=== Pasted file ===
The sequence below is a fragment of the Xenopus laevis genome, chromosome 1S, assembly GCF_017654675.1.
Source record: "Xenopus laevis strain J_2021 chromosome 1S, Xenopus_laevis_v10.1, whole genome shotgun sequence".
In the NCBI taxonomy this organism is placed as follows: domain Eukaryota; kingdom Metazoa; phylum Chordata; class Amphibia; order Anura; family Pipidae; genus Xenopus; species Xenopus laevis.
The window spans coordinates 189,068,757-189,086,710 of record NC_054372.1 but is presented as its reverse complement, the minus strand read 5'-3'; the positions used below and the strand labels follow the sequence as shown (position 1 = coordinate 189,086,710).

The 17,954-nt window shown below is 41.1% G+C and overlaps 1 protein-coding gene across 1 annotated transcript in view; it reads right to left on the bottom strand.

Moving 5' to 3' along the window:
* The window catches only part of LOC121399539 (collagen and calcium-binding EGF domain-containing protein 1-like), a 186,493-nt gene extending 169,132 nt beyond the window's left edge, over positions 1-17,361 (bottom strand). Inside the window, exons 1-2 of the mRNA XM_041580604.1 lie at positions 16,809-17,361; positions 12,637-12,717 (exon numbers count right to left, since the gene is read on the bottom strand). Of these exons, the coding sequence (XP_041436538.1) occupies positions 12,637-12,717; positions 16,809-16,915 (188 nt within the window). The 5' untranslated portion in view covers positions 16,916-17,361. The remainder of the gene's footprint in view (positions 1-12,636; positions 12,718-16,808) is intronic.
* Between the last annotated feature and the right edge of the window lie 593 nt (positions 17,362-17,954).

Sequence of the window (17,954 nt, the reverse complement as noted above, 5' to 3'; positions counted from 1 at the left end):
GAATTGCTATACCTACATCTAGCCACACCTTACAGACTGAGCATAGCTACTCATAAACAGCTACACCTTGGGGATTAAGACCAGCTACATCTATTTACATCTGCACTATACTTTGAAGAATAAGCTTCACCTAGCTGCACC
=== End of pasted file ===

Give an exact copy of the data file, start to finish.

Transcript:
The sequence below is a fragment of the Xenopus laevis genome, chromosome 1S, assembly GCF_017654675.1.
Source record: "Xenopus laevis strain J_2021 chromosome 1S, Xenopus_laevis_v10.1, whole genome shotgun sequence".
In the NCBI taxonomy this organism is placed as follows: domain Eukaryota; kingdom Metazoa; phylum Chordata; class Amphibia; order Anura; family Pipidae; genus Xenopus; species Xenopus laevis.
The window spans coordinates 189,068,757-189,086,710 of record NC_054372.1 but is presented as its reverse complement, the minus strand read 5'-3'; the positions used below and the strand labels follow the sequence as shown (position 1 = coordinate 189,086,710).

The 17,954-nt window shown below is 41.1% G+C and overlaps 1 protein-coding gene across 1 annotated transcript in view; it reads right to left on the bottom strand.

Moving 5' to 3' along the window:
* The window catches only part of LOC121399539 (collagen and calcium-binding EGF domain-containing protein 1-like), a 186,493-nt gene extending 169,132 nt beyond the window's left edge, over positions 1-17,361 (bottom strand). Inside the window, exons 1-2 of the mRNA XM_041580604.1 lie at positions 16,809-17,361; positions 12,637-12,717 (exon numbers count right to left, since the gene is read on the bottom strand). Of these exons, the coding sequence (XP_041436538.1) occupies positions 12,637-12,717; positions 16,809-16,915 (188 nt within the window). The 5' untranslated portion in view covers positions 16,916-17,361. The remainder of the gene's footprint in view (positions 1-12,636; positions 12,718-16,808) is intronic.
* Between the last annotated feature and the right edge of the window lie 593 nt (positions 17,362-17,954).

Sequence of the window (17,954 nt, the reverse complement as noted above, 5' to 3'; positions counted from 1 at the left end):
GAATTGCTATACCTACATCTAGCCACACCTTACAGACTGAGCATAGCTACTCATAAACAGCTACACCTTGGGGATTAAGACCAGCTACATCTATTTACATCTGCACTATACTTTGAAGAATAAGCTTCACCTAGCTGCACC